A Magnetometer-based Complementary Filter for Small Multi-Rotor Helicopters

DOI : 10.17577/IJERTV5IS090288

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A Magnetometer-based Complementary Filter for Small Multi-Rotor Helicopters

Myunggon Yoon , Jin-Seon Hong Department of Precision Mechanical Engineering Gangneung-Wonju National University,

South Korea

AbstractIn this paper we propose a magnetometer-based complementary filter for an attitude estimation of a small multi- rotor helicopter employing a low-cost IMU (inertial measurement unit). A key idea is to combine a magnetometer with a gyroscope, instead of the usual accelerometer-gyroscope combination. From experiments, it is suggested that when an accelerometer noise is significant, our magnetometer-based complimentary filter can outperform the conventional complementary filter.

KeywordsComplementary Filter, Multi-Rotor Helicopter, IMU


    Low-cost IMUs are widely used for small multi-rotor helicopters. Those IMUs include a 3-axis accelerometer and a 3-axis gyroscope at least, called as 6-DOF (degree of freedom) IMUs. Some IMUs, called as 9-DOF IMUs, have a 3-axis magnetometer additionally.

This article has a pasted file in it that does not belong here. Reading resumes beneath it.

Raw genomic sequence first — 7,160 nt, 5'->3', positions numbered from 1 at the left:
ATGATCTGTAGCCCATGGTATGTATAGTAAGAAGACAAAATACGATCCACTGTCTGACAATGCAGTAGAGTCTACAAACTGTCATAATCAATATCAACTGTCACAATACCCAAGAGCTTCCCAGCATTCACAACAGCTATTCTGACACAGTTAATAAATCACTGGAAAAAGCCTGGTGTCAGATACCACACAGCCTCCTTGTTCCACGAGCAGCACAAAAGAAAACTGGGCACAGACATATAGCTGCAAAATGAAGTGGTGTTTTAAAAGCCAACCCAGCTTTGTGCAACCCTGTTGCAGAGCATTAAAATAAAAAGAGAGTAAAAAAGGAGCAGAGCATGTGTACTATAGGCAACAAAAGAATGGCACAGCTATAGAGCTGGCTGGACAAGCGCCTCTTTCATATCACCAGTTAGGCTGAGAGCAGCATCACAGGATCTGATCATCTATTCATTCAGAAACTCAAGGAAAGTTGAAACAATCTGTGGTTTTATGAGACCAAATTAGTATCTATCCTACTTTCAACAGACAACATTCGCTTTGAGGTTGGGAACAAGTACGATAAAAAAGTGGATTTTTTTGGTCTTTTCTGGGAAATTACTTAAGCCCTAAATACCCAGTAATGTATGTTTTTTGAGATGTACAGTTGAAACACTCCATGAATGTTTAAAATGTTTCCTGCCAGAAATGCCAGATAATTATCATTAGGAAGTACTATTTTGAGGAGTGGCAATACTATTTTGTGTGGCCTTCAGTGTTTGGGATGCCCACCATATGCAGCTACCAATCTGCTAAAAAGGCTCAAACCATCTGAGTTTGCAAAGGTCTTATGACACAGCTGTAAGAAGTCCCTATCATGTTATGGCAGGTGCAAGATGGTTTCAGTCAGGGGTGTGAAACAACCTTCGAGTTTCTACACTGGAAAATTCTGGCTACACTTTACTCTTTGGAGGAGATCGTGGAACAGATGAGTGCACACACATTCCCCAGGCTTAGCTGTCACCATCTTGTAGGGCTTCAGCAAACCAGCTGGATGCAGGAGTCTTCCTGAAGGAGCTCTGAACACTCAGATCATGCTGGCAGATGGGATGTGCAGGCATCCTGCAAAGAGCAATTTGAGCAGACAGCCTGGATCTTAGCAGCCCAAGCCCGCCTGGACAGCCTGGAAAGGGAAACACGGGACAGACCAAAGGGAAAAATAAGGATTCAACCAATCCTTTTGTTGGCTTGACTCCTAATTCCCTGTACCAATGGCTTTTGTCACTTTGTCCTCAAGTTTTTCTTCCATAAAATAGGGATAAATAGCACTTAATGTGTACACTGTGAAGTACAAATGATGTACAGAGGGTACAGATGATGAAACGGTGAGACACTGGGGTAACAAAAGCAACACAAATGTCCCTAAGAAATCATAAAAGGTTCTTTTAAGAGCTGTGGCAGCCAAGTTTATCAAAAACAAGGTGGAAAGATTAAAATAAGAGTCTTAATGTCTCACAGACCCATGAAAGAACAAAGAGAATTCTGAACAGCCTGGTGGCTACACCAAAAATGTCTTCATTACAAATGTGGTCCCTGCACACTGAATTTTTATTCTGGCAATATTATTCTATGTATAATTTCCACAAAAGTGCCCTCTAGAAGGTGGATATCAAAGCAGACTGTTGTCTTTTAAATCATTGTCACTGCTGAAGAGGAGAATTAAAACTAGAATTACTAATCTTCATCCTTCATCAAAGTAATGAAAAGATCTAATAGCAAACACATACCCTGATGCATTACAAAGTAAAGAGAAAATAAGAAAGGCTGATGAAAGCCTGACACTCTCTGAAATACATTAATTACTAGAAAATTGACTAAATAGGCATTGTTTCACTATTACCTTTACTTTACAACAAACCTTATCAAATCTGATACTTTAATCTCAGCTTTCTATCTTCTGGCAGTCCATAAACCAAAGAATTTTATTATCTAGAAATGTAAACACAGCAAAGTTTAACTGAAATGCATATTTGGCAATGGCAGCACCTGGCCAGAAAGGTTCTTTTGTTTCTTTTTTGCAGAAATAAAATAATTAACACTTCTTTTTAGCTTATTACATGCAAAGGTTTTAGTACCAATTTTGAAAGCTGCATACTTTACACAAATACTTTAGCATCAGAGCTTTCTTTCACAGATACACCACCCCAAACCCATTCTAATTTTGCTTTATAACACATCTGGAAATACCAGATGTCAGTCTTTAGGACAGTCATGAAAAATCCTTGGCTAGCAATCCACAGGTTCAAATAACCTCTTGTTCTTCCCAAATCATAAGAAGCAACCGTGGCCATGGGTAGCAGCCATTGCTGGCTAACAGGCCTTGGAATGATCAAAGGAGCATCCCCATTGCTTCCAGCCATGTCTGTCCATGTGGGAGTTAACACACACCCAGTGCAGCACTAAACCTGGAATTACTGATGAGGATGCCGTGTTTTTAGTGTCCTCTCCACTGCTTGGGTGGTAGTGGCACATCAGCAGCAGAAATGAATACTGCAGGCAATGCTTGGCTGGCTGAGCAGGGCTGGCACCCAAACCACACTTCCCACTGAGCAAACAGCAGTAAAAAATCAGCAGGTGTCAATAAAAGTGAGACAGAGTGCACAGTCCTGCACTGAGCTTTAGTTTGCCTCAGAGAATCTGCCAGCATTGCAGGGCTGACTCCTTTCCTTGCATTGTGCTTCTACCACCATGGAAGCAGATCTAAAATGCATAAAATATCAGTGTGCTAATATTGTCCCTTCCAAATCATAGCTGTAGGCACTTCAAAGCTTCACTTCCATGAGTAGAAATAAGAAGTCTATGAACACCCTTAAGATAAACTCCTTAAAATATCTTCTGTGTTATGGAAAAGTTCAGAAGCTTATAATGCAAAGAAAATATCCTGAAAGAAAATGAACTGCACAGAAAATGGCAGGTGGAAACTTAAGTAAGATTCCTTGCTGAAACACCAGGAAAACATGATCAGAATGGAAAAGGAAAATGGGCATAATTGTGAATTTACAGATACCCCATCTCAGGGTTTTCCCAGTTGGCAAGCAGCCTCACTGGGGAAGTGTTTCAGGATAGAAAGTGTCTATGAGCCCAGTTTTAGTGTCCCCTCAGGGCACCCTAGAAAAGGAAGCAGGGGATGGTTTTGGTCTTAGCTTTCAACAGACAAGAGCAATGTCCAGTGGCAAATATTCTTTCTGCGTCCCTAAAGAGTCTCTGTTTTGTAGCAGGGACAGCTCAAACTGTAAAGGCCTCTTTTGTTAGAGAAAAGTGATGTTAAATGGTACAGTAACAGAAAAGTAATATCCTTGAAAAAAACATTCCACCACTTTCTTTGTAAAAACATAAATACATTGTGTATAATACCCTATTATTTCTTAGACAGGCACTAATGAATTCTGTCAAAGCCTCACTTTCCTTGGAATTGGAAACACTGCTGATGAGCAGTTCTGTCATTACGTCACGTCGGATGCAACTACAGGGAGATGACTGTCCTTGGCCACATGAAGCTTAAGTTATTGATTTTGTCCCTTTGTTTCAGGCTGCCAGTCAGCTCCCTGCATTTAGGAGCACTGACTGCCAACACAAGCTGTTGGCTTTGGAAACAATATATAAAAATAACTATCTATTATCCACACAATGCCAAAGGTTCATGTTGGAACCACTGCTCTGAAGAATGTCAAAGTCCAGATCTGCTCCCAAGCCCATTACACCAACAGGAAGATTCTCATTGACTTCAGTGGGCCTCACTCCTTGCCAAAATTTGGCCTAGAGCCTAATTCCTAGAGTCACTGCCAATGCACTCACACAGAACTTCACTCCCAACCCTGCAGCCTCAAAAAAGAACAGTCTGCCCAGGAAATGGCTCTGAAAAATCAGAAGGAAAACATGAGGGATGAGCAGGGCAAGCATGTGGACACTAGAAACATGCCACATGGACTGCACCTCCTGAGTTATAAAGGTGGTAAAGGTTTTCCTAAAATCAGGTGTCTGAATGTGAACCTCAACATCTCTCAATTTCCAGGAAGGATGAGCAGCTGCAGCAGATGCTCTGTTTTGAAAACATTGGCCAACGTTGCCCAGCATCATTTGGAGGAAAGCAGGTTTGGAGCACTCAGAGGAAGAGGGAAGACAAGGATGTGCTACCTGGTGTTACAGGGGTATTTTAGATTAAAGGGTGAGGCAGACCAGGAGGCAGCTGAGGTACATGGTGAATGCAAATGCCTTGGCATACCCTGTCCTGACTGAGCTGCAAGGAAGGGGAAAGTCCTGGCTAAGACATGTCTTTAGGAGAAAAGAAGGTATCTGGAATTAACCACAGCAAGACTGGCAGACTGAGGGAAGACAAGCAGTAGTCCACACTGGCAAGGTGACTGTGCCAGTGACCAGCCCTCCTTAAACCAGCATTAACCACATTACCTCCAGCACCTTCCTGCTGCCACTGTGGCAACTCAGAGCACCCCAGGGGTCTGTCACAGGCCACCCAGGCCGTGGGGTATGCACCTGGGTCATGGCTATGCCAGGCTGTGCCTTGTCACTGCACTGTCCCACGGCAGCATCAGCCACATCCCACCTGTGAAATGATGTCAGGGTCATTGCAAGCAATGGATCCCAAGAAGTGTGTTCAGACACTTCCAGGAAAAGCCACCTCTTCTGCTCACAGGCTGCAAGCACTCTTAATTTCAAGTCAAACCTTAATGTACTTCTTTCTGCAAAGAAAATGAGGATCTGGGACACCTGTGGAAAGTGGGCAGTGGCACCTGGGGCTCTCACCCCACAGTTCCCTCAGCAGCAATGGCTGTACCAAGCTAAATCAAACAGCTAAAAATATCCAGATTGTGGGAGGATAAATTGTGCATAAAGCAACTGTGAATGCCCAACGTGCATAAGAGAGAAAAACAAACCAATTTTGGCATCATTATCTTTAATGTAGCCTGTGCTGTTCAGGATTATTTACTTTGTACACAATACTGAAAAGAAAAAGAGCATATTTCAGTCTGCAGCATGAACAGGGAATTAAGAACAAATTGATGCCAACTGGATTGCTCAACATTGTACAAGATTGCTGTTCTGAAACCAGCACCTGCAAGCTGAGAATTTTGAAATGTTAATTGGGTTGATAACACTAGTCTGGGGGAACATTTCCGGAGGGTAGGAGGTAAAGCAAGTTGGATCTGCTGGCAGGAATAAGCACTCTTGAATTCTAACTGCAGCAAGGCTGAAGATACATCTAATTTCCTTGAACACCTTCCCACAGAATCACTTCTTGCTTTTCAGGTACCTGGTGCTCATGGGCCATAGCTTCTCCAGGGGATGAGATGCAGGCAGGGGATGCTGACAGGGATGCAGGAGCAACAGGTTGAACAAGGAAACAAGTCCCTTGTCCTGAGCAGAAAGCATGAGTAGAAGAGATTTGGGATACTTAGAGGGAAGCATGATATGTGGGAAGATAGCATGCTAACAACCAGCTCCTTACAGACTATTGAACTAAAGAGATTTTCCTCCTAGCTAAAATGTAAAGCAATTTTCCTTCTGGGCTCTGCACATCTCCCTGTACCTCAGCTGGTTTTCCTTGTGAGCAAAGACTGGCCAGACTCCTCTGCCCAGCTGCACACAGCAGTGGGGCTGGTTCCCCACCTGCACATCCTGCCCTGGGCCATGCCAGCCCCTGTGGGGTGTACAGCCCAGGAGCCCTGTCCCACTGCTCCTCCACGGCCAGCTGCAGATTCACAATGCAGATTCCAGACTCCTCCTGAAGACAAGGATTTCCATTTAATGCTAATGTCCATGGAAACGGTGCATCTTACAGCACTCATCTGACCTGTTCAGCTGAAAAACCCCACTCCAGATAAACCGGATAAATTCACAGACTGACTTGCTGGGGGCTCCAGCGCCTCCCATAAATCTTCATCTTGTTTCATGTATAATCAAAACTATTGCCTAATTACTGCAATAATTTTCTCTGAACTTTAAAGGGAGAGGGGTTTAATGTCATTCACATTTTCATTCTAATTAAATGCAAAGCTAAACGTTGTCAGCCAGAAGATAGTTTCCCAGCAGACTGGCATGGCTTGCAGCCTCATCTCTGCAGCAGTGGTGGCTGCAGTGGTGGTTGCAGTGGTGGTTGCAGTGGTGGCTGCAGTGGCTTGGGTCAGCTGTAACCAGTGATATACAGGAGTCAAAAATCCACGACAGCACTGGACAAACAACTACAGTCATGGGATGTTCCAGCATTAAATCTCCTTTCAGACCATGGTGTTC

For an estimation of an attitude of a helicopter, one needs to combine information from multiple sensors in an IMU. This procedure is called as a sensor fusion or a filter. The Kalman filter and the complimentary filter are widely known sensor fusion techniques. An elementary introduction to the Kalman filter and interesting examples in the context of aircraft navigation can be found in [1,2,3]. Moreover, in [4], it was shown that of complementary and Kalman filters are equivalent in a one-dimensional case .

    The performance of sensors in a low-cost IMU used for multi-rotor helicopters is relatively poor compared to those of commercial or military counterparts. For an instance, a gyroscope in a typical low-cost IMU has a significant drift. Furthermore, the computation capability of a typical low-cost MCU (micro-control unit) used for multirotor helicopters is limited and therefore a desirable attitude estimation algorithm should not be computationally demanding. Those technical difficulties motivated several sensor fusion approaches specifically for low-cost IMUs [5,6].

    The aim of this paper is twofold: firstly, we present a summary of a standard complementary filter with a real-world example for educational purposes and, secondly, we propose a modified complementary filter in which a magnetometer is used instead of an accelerometer.


    Various sensor fusion techniques are based on different characteristics of sensors. The differences can be described in terms of stochastic properties such as a noise covariance or a

    Jung-Ho Moon Department of Electrical Engineering Gangneung-Wonju National University,

    South Korea

    frequency-dependent noise distribution. We shortly explain this point in this section.